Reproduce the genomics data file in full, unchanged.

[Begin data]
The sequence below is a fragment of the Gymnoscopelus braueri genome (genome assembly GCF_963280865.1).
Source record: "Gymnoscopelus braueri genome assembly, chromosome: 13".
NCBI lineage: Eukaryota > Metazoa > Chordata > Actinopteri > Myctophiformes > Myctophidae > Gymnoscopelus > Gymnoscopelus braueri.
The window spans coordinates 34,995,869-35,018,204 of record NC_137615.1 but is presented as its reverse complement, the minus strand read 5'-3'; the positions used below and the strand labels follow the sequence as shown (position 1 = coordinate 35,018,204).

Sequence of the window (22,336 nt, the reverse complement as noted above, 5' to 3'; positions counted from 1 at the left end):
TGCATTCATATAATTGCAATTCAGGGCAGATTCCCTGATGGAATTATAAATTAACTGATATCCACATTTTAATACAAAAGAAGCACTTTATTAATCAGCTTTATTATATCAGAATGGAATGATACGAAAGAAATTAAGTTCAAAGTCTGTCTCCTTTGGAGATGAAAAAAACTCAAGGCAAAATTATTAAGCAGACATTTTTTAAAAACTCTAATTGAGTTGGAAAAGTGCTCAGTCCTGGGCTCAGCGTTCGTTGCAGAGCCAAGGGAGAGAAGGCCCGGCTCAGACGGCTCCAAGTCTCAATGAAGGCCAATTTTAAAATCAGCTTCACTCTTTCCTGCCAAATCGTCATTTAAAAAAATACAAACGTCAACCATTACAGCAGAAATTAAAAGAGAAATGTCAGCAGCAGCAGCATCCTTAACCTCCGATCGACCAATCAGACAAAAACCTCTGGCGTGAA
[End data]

The sequence below is a fragment of the Gymnoscopelus braueri genome (genome assembly GCF_963280865.1).
Source record: "Gymnoscopelus braueri genome assembly, chromosome: 13".
NCBI lineage: Eukaryota > Metazoa > Chordata > Actinopteri > Myctophiformes > Myctophidae > Gymnoscopelus > Gymnoscopelus braueri.
The window spans coordinates 34,995,869-35,018,204 of record NC_137615.1 but is presented as its reverse complement, the minus strand read 5'-3'; the positions used below and the strand labels follow the sequence as shown (position 1 = coordinate 35,018,204).

Sequence of the window (22,336 nt, the reverse complement as noted above, 5' to 3'; positions counted from 1 at the left end):
TGCATTCATATAATTGCAATTCAGGGCAGATTCCCTGATGGAATTATAAATTAACTGATATCCACATTTTAATACAAAAGAAGCACTTTATTAATCAGCTTTATTATATCAGAATGGAATGATACGAAAGAAATTAAGTTCAAAGTCTGTCTCCTTTGGAGATGAAAAAAACTCAAGGCAAAATTATTAAGCAGACATTTTTTAAAAACTCTAATTGAGTTGGAAAAGTGCTCAGTCCTGGGCTCAGCGTTCGTTGCAGAGCCAAGGGAGAGAAGGCCCGGCTCAGACGGCTCCAAGTCTCAATGAAGGCCAATTTTAAAATCAGCTTCACTCTTTCCTGCCAAATCGTCATTTAAAAAAATACAAACGTCAACCATTACAGCAGAAATTAAAAGAGAAATGTCAGCAGCAGCAGCATCCTTAACCTCCGATCGACCAATCAGACAAAAACCTCTGGCGTGAA